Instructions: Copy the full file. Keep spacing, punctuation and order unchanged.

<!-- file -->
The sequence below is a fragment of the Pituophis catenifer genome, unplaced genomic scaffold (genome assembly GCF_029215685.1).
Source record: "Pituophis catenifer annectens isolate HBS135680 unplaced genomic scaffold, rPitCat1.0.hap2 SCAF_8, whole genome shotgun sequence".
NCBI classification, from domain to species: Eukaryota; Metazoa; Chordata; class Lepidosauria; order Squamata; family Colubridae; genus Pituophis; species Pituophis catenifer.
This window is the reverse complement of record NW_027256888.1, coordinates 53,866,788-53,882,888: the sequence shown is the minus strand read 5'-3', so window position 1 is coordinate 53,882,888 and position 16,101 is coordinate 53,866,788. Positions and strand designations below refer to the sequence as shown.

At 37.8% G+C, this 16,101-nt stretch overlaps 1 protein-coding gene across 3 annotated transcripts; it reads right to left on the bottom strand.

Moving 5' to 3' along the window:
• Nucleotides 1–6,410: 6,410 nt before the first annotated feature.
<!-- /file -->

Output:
The sequence below is a fragment of the Pituophis catenifer genome, unplaced genomic scaffold (genome assembly GCF_029215685.1).
Source record: "Pituophis catenifer annectens isolate HBS135680 unplaced genomic scaffold, rPitCat1.0.hap2 SCAF_8, whole genome shotgun sequence".
NCBI classification, from domain to species: Eukaryota; Metazoa; Chordata; class Lepidosauria; order Squamata; family Colubridae; genus Pituophis; species Pituophis catenifer.
This window is the reverse complement of record NW_027256888.1, coordinates 53,866,788-53,882,888: the sequence shown is the minus strand read 5'-3', so window position 1 is coordinate 53,882,888 and position 16,101 is coordinate 53,866,788. Positions and strand designations below refer to the sequence as shown.

At 37.8% G+C, this 16,101-nt stretch overlaps 1 protein-coding gene across 3 annotated transcripts; it reads right to left on the bottom strand.

Moving 5' to 3' along the window:
• Nucleotides 1–6,410: 6,410 nt before the first annotated feature.